COLLEGE STATION, Texas In the middle of a plot of sparse land near the Texas A&M University campus, a 45-foot-tall tiered pile of timber represents the Aggies' "burning desire" to beat arch-rival the University of Texas in the teams' annual Thanksgiving Day football matchup.
This year's game marks the end of a rivalry that dates back to 1894 between the two biggest universities in the Lone Star State, as A&M is preparing to leave the Big 12 for the Southeastern Conference next summer. So the bonfire and other traditions at both universities hold special significance.
The game, which is in College Station this year, is the end of not only a sports rivalry but also a tradition deeply embedded in both the state and universities' identities. Earlier this year, Texas Governor Rick Perry, a onetime A&M yell leader who is now a Republican presidential candidate, joked that he had promised his wife, Texas First Lady Anita Perry, that he would avoid controversial topics such as A&M's decision to leave the Big 12.
"It's really about more than just football," said Travis Springer, a senior at A&M who helped organize the bonfire, which is made from wood collected and chopped by students over several months and is topped with an outhouse decorated in UT burnt orange. Because of a widespread burn ban in Texas, the structure will not be set ablaze for this year's ceremony, but students and fans are visiting the site before the game.
In Austin on Monday night, about 2,000 students decked out in burnt orange crowded in the center of the University of Texas campus holding candles for their own tradition called the Hex Rally. Student groups, cheerleaders, dancers and a school choir led the rally for the football team as the marching band played school songs. Parents put orange-clad children on their shoulders for a better view of the band and dancers.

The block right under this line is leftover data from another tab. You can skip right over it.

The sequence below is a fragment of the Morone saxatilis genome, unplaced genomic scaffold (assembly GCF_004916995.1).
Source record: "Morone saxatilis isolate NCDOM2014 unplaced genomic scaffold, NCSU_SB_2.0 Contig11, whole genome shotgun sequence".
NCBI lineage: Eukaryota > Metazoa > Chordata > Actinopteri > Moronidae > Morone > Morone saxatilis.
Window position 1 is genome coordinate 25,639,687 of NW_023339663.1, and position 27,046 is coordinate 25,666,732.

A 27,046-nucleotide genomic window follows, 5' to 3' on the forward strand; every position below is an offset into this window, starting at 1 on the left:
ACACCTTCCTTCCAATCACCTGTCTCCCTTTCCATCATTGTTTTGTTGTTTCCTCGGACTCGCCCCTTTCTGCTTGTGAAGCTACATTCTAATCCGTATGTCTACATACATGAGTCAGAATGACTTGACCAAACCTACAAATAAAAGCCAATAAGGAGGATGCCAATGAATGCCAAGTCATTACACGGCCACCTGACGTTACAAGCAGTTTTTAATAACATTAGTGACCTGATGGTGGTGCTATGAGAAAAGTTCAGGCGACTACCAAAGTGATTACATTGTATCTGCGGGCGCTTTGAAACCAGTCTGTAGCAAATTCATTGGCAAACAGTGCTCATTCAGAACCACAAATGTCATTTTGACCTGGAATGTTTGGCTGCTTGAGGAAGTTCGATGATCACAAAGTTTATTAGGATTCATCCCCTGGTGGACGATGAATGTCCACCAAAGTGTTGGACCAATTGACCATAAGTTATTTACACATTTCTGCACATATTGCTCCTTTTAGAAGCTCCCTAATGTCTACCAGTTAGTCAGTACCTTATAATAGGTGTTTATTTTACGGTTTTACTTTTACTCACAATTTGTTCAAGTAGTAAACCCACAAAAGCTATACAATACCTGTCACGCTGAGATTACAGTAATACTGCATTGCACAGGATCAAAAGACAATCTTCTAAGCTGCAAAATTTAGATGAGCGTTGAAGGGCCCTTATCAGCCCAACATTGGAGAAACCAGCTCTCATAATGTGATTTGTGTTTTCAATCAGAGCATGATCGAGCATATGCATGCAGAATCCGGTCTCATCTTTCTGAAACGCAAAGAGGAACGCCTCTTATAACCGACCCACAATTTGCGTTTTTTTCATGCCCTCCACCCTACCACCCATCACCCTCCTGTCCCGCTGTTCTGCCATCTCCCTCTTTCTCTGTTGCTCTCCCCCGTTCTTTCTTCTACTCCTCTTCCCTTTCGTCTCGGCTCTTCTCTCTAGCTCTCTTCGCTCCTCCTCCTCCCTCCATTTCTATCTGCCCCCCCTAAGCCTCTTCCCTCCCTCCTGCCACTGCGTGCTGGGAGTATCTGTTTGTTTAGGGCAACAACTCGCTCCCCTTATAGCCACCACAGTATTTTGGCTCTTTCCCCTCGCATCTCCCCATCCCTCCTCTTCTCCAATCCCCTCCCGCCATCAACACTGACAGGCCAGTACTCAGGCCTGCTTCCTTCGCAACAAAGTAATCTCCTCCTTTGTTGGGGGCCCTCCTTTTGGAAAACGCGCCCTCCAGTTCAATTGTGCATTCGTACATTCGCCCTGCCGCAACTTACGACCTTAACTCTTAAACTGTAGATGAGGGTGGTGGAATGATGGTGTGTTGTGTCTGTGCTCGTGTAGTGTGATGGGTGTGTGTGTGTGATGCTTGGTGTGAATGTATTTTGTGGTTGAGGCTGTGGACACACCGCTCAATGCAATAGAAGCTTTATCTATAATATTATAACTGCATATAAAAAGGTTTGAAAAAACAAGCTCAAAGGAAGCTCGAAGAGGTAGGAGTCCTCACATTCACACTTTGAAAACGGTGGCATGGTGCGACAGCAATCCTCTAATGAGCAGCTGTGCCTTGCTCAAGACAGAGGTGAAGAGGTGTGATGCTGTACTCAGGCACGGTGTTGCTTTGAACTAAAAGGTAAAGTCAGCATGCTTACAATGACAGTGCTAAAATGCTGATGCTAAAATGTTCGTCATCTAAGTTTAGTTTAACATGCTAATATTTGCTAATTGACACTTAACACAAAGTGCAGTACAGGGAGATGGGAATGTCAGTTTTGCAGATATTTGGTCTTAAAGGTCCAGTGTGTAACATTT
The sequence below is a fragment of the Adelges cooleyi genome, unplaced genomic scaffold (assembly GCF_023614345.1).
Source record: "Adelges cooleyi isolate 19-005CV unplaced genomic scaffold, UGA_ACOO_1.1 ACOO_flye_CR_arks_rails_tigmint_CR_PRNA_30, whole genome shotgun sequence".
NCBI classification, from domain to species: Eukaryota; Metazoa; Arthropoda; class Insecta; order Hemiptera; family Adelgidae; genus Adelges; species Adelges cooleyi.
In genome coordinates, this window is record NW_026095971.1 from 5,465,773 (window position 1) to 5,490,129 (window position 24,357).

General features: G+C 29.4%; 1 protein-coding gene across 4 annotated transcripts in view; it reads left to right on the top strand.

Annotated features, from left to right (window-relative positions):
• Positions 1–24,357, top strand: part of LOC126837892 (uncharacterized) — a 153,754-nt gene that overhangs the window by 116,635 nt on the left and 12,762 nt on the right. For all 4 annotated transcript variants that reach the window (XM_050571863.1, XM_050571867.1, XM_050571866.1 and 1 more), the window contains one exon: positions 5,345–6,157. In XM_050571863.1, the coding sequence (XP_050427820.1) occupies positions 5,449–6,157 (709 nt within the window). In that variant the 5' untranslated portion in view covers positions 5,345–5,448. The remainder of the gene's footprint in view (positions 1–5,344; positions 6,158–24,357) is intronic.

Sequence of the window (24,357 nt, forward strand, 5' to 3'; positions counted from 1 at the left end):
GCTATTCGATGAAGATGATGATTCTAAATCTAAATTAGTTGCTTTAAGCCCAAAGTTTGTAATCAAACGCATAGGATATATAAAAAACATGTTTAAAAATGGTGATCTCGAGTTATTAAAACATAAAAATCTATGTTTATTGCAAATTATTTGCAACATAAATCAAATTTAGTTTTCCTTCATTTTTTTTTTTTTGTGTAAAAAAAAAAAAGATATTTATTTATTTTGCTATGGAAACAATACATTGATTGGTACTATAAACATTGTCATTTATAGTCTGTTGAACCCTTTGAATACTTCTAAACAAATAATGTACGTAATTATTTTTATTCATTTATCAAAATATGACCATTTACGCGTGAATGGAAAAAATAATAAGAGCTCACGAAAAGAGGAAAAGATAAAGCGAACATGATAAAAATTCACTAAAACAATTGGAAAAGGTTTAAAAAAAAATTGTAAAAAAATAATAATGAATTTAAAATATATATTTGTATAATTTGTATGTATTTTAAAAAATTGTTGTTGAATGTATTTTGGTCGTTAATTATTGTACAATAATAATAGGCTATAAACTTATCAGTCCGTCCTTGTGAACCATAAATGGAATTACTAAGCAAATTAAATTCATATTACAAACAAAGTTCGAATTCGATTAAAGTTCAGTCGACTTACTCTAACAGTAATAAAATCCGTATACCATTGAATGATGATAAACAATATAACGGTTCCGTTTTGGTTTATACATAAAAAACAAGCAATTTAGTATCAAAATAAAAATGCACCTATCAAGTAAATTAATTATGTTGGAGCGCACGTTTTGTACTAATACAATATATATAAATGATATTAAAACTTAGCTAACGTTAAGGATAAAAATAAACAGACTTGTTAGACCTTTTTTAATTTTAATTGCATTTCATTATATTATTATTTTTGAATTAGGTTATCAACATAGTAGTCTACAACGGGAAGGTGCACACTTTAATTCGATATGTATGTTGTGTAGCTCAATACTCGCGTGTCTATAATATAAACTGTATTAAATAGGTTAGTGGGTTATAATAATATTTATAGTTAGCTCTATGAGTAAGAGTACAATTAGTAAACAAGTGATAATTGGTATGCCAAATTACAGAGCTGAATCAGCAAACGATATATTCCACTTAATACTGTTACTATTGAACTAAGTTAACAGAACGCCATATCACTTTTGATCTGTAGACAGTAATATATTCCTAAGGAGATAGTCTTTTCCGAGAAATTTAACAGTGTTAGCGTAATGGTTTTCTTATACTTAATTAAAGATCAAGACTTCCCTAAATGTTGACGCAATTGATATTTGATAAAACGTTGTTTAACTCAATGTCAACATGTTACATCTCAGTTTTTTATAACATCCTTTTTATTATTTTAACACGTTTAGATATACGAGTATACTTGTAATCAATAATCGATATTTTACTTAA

Former UT football player Ahmad Brooks pointed out that Texas has won 75 of the 118 matchups between the two teams.
"This is one team we have beat more than any other team in America," Brooks said to the roaring crowd of students and alumni, many of whom had their faces painted orange and white. "So, anyway, we're good."
Texas Coach Mack Brown called the night "historic."
"This will be a night you remember for your kids and your grandkids," Brown said. "It will be something that will go down in history."
The Hex Rally dates back to 1941, when a group of students from Texas sought the advice of a fortune teller before facing A&M, which was undefeated that year leading up to the game. Madame Augusta Hipple told the students to burn red candles before the game to send a curse to their opponents. Following her advice, the Longhorns cruised to victory. The tradition continued and eventually became an official university event in the 1980s.
The A&M bonfire dates back to 1909, but became disassociated with the university after the then-55-foot-high bonfire collapsed in 1999, killing 12. That year, Texas A&M won the Thanksgiving game against Texas, playing with determination. The bonfire is now run and organized independently from the university with a smaller structure than the one that toppled 11 years ago.